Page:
Richard L. Silber has written a detailed new biography of Paul Volcker, the former chairman of the Federal Reserve who successfully eliminated the stagflation of the late 1970’s in the United States. Appropriately, his biography is entitled, Volcker: The Triumph of Persistence.
In response to questions posed by Neil Irwin of The Washington Post (September 30, 2012), Silber draws important insights for current Fed policy from his in-depth analysis of Paul Volcker’s lasting contribution to price stability in the United States.
“Bernanke gets an A for what he did in 2008. He did exactly what a central banker, knowing the history of the Great Depression, should have done when confronted with the potential for panic. Open up the floodgates and lend. But now he should worry about the fallout from remaining too easy for too long, which Volcker maintains is the reason we lost the battle against inflation before.” Neil Irwin, ‘Volcker biographer: Bernanke needs to embrace lessons of ’70s’, The Washington Post, September 30, 2012
In his response to Irwin’s questions, Silber identifies two major lessons that must be learned from the 1970s:
“The 1970s delivered two important messages. First, we can’t get a permanent reduction in unemployment by inflating. It doesn’t work. And second, we’ve got to worry about inflation, even with unemployed resources. Waiting until we see a clear and present danger is too late.” ibid.
Why is inflation such a serious problem?
“He (Volcker) believes that the main problem with inflation is that it undermines trust in government. We, as citizens, give the government the right to print money, not to abuse that right by inflating. When the government inflates, it breaks its pledge and undermines our trust. Right now, we need trust in government more than anything else.” ibid.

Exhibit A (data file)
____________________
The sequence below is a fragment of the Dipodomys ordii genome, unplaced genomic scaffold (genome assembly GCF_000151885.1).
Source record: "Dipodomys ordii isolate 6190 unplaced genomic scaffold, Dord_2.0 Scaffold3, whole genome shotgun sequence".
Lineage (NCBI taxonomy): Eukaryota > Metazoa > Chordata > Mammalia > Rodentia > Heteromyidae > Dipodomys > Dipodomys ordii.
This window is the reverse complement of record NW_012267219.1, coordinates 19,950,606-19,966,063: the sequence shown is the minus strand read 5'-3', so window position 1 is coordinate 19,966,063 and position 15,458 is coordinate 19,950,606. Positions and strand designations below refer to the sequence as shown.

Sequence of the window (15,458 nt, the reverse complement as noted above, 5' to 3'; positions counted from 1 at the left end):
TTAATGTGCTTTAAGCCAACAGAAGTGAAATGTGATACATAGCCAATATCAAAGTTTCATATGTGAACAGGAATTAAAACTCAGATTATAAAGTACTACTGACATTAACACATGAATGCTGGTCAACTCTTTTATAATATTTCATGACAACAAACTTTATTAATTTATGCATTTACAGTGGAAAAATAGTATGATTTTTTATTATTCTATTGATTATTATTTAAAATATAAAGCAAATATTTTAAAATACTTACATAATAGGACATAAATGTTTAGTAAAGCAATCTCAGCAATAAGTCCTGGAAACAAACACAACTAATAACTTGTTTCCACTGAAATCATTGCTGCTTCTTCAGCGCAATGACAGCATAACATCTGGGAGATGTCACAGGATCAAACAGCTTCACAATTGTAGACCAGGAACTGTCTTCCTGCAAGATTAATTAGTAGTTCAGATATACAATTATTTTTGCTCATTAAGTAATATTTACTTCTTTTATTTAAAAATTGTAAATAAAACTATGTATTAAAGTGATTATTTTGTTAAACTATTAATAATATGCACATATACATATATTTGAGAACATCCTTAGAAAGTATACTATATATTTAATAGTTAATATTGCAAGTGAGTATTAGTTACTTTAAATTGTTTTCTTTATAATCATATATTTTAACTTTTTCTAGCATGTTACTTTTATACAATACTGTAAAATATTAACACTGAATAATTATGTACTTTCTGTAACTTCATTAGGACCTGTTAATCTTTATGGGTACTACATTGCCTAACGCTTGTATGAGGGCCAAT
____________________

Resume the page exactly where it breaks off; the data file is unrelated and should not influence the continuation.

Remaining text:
Is inflation currently a realistic impending problem?
“The big difference today versus the problem Volcker confronted in 1979 is that inflationary expectations were already out of hand back then. Today, they are still under control, but no one knows how fragile they are. More importantly, it will be difficult for Ben Bernanke, or whoever follows him, to maintain low expectations of inflation by raising real interest rates – the way Volcker did – when that’s needed. We have had five years of unemployment, and the American public may not tolerate a central bank that acts preemptively, as it must, to prevent inflation. The Fed is independent, but it cannot do whatever it wants.” ibid.
I offer these words of distilled wisdom for your consideration. Unusually, they arrive as a useful warning before, and not after, the impending crisis has emerged. As such they are to be treasured.